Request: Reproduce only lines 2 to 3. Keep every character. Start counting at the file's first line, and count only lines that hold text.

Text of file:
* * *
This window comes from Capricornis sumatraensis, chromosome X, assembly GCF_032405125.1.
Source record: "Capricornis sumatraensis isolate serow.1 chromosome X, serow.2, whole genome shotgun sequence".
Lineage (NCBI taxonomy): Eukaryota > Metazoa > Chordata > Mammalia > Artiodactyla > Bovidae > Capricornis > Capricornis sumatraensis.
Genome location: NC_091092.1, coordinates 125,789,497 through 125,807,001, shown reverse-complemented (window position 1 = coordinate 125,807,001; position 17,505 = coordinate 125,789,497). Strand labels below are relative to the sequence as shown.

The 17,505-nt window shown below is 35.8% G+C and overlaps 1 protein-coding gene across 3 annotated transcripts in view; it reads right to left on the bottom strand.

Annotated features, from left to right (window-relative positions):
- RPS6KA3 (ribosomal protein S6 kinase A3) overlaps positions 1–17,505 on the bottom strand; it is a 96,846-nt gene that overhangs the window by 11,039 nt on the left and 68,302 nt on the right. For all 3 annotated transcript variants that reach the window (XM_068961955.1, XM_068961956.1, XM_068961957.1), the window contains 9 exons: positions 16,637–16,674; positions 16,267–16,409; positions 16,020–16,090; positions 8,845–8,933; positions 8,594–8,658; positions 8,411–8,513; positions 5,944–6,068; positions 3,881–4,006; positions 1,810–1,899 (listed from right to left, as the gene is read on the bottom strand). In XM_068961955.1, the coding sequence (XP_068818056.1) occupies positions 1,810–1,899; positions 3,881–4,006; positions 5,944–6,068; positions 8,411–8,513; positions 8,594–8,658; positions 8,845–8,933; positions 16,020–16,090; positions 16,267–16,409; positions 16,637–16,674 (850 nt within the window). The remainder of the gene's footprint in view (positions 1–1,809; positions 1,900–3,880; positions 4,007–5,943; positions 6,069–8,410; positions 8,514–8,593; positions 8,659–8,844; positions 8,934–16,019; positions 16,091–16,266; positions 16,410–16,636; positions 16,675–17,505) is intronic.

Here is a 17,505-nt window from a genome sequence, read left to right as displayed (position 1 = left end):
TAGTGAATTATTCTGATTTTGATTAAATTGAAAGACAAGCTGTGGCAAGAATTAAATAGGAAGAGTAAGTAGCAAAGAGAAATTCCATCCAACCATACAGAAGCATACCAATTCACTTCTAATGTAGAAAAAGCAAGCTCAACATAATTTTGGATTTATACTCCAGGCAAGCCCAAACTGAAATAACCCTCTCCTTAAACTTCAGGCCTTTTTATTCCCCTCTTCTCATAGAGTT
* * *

Source record: "Capricornis sumatraensis isolate serow.1 chromosome X, serow.2, whole genome shotgun sequence".
Lineage (NCBI taxonomy): Eukaryota > Metazoa > Chordata > Mammalia > Artiodactyla > Bovidae > Capricornis > Capricornis sumatraensis.